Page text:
A Relic of Auld Decency
Photo; Lisa Egan, Mallow Camera Club
Craftshop na Méar, a Resumé
This is how Kiely’s of Church Street looked.
In November 2013 Namir Karim’s craftshop moved in and set out to find a name for the new venture. In the window was a big yellow fibreglass pig who became the mascot for the early days. The name that the crafters settled on was Craftshop na Méar, using a naming method I first heard used by Clare GAA.
(There is a GAA rule that every member must be registered with the Irish version of his name. This proved a bit problematic when they had a player called Mosajee Bhamgee. Some genius came up with the nearest Irish equivalent and he was registered as Muiris Bean Sí)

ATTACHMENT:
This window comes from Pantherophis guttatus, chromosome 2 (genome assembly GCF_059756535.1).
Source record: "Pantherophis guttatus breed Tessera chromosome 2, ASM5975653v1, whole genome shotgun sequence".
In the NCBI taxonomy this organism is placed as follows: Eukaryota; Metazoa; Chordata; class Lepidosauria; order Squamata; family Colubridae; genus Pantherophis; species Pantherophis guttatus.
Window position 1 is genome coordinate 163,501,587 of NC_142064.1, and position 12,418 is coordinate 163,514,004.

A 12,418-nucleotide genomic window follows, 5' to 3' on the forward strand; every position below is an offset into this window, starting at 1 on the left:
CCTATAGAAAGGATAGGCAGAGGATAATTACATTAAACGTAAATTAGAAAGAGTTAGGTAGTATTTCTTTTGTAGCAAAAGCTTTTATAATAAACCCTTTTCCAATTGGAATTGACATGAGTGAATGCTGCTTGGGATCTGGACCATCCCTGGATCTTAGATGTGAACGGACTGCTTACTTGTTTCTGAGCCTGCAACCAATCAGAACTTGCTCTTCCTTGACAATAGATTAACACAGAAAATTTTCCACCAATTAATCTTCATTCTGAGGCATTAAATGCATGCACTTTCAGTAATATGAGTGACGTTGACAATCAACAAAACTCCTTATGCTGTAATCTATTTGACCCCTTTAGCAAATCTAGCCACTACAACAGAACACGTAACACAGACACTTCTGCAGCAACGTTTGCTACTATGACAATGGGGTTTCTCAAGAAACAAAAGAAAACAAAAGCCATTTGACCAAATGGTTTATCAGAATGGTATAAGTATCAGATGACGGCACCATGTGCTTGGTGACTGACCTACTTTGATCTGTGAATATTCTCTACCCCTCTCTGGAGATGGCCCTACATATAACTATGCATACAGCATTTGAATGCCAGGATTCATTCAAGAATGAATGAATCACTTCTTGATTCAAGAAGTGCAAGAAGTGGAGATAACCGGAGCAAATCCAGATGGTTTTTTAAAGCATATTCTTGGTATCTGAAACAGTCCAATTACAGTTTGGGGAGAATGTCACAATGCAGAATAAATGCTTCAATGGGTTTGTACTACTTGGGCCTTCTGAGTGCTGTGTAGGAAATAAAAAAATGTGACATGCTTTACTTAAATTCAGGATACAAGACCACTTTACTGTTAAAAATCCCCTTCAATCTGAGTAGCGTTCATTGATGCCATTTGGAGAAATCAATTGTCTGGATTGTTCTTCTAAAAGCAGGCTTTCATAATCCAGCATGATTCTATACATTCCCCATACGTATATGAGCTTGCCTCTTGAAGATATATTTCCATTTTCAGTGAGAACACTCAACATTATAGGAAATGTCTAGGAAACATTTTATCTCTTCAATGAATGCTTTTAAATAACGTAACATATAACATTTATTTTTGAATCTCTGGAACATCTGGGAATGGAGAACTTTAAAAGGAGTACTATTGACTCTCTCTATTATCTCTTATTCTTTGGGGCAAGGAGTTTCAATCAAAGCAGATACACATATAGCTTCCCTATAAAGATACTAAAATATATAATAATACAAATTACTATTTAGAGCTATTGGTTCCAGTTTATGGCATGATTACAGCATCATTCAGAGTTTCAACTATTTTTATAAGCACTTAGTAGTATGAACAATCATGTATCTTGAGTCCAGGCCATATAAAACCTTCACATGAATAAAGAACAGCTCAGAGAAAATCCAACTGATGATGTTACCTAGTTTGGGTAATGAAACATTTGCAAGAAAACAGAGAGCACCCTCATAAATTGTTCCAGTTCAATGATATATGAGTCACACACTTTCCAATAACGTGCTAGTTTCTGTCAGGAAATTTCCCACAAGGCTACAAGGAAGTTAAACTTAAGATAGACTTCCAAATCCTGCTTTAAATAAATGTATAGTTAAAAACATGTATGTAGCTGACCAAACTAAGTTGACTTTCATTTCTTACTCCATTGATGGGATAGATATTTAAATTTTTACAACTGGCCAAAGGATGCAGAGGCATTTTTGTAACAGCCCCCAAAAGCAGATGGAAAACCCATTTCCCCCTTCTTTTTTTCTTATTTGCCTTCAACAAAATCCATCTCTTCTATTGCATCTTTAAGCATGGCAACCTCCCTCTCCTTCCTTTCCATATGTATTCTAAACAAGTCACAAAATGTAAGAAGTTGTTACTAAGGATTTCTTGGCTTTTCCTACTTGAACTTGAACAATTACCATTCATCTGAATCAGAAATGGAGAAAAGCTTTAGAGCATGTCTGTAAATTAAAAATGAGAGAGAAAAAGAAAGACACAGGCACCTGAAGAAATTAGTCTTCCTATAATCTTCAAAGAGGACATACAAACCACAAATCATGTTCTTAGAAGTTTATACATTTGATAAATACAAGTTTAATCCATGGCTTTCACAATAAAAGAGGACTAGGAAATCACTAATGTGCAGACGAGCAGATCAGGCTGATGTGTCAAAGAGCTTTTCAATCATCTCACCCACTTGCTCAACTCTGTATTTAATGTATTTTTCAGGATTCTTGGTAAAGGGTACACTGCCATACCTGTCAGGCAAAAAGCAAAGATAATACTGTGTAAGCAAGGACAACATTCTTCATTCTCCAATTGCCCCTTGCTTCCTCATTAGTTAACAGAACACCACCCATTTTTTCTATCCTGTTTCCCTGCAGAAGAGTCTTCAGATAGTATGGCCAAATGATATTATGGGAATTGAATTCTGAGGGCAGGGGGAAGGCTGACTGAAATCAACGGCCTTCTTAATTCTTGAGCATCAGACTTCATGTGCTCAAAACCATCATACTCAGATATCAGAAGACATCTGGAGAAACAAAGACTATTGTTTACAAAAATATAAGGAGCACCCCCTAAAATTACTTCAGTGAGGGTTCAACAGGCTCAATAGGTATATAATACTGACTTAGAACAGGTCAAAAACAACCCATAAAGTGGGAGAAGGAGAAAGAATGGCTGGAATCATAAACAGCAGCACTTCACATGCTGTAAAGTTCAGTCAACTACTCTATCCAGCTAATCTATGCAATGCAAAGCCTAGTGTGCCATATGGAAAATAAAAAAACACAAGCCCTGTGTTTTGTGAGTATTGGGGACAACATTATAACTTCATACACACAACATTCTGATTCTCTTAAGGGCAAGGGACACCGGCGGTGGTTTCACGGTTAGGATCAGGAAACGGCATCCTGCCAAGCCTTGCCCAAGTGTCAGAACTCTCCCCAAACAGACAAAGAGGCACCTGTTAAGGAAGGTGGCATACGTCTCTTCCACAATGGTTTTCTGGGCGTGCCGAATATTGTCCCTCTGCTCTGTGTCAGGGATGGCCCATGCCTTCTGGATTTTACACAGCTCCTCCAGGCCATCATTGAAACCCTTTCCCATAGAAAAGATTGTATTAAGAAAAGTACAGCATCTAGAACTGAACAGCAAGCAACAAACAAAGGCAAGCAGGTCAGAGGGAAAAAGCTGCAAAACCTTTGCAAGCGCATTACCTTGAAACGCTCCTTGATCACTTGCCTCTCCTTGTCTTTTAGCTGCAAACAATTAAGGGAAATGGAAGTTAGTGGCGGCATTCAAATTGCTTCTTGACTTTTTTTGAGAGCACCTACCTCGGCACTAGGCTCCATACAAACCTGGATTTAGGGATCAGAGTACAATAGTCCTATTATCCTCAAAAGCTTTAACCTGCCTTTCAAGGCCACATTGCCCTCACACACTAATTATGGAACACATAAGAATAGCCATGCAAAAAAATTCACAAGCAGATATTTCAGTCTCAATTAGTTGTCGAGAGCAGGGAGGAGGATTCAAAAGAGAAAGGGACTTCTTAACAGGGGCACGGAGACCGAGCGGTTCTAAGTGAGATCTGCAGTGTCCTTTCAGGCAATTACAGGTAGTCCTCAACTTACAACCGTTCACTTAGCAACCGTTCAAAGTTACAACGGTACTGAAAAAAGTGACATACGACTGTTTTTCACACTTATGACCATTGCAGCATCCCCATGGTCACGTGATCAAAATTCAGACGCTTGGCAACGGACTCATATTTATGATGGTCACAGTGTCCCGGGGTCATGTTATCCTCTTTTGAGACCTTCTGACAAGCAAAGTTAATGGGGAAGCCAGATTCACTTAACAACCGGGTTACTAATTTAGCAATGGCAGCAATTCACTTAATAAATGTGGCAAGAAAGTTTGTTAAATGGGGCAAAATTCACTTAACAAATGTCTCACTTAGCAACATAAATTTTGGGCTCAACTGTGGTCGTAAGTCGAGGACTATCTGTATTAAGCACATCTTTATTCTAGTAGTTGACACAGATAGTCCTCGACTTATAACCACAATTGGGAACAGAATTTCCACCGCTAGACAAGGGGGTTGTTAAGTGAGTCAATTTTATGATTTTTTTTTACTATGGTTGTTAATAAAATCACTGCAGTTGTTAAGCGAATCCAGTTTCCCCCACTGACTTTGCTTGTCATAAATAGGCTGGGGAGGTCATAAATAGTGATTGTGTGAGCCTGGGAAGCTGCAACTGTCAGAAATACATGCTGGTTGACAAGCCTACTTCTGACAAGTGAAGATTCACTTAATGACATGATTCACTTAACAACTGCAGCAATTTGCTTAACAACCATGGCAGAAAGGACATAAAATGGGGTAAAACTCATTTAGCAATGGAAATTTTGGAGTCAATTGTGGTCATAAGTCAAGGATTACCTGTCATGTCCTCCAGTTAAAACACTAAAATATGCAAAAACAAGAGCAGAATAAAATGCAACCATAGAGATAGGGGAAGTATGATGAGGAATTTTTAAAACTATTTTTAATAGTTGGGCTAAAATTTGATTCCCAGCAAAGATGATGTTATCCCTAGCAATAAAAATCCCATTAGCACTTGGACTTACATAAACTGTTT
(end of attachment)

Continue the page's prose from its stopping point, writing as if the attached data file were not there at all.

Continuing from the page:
Namir didn’t have an Irish version of his name so na Méar was agreed on as the nearest match. Besides in fitted well with the produce which was to be handcrafts.
A competition was held to name the pig. The late Dan Green, who was a big supporter of the shop, hit on Crubeen, the perfect name.
Namir and his daughter, Roza were very involved in their new venture.
Maureen Connolly, Mary Boyer, Eileen Moylan and Isobel Barrett were among the early crafters.
The shop stocked a wide variety of produce.
This photograph was taken at the official opening in 2013
Mary Keane cut the ribbon and she was one of the first customers.
Maureen, Mary Anne, Una, Eileen, Mary and Anne enjoyed the opening ceremony as well.
This photograph was taken on one of the “big days” in the shop as the crafters pose with the award for the widow display at Seachtain na Gaeilge.
I have a few more photos but I’ll keep them to tomorrow.
Pat Shortt shared this photo of himself and Jon Kenny taken backstage at an early gig in Limerick
A Prize wining essayist